"The Lure": An Exploration Of Loneliness and Identity / by Keith LaFountaine


Anyone who follows me on Letterboxd, where I post frequent reviews of films I've seen, knows that I rail against unoriginal, or cliched films, quite often. It's a problem filmmakers have always had (especially in Hollywood), but it seems to have become especially prevalent nowadays as we have seen a rise in superhero films, franchise building, and novel adaptations. Occasionally we will see an original film become surprisingly successful at the box office (It Comes At Night is an excellent example of this, as it made 260% of its budget in revenue), but for the most part there is a set routine genres and stories that are produced, and released, in the film industry.

The independent scene is flourishing, though, as more people are flocking to film festivals to see what is available. Netflix and Amazon Prime are changing the game, too, by funding a variety of projects, and giving newer filmmakers a platform with which to release their film (Amazon does a full theater release, while Netflix makes it available to their subscribers).

It's also important to mention the old adage, "Every story has already been told", essentially meaning that were are currently just repurposing older stories, updating them, and releasing them to audiences again. 

To some extent I can understand this adage, as we do tell a lot of the same stories in different ways, especially in certain genres (there are only so many ways you can tell a love story, or a war story, etc.), but there is room within the confines of those stories to create something interesting and original. Just because someone has said certain words before doesn't mean you can't rearrange them to mean something else.

That's essentially what The Lure does. This Polish musical, soon to be available for purchase from The Criterion Collection, is based on Hans Christian Andersen's famous fairy tale, "The Little Mermaid". However, while it stays faithful to its source material in certain narrative aspects, The Lure is not interested in re-telling the story Andersen wrote in 1837. Instead, writer Robert Bolesto and director Agnieszka Smocynska found a way to explore themes of loneliness, isolation, and sexuality in a modern day setting, using the idea of mermaids as a stepping-off point.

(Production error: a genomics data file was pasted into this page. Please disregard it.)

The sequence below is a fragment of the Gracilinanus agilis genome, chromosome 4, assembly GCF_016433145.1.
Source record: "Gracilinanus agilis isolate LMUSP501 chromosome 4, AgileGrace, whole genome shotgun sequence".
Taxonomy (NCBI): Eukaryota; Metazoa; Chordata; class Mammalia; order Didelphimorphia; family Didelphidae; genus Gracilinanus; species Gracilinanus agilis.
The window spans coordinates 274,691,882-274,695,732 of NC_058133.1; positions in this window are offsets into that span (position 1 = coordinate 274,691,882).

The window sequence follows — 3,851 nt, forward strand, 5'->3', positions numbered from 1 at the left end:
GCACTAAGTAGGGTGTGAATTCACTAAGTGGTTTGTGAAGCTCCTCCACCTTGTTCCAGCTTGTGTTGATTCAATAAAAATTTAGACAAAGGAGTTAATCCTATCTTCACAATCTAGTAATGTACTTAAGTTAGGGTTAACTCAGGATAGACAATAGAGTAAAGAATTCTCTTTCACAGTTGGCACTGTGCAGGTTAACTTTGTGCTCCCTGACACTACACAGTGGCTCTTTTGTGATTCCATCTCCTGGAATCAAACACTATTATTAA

The Lure is wholly original right from the get-go. It is a musical, albeit a very dark one, about two mermaid sisters -- Silver and Golden -- who are adopted into a cabaret, and perform at a rather sleazy night club. Silver falls in love with a handsome bassist, and Golden begins to hunt, and eat, humans during the night. 

The entire film has this ethereal, dreamlike quality to it. It's almost surreal. Part of that is due to the fact that the majority of the first two acts take place in the aforementioned nightclub, where we see Silver, Golden, and the rest of the cabernet performing highly sexual pop songs while being bathed in laser shows, highly saturated colors, and wildly flamboyant clothing.

In one of our opening scenes, before Silver and Golden are told they will perform in the cabernet, we see the club owner walking through his establishment. Tracking him in a shot that looks as though it was taken directly out of Scorsese's Goodfellas, we see him pass cooks, servers, and other employees who are all dancing to the beat of the song playing while doing their daily work. It's an odd introduction to many of the characters we see, and to the club itself, and yet it somehow fits the atmosphere in retrospect. It throws you off, keeps you off balance, and prepares you for the oddities that are to come.

© Robert Palka www.Fotos-Art.pl

© Robert Palka www.Fotos-Art.pl

The element of the mermaids is handled in a very interesting way, as well. In a scene following the one above, the night club owner discovers Silver and Golden hiding in a locked room. He is told that they are mermaids rather matter-of-factly, with one of his employees pouring a glass of water on them. Doing so transforms their legs (which look mostly human, except for a few obvious discrepancies) into mermaid tails. The night club owner, who we expect to be horrified, or at least surprised, takes it in stride, and says they will perform at the club. Then, a few scenes later, we see the sisters perform; their song ends with them posing in a giant bowl of water, their mermaid tails on display for everyone to see -- and the crowd roars with applause.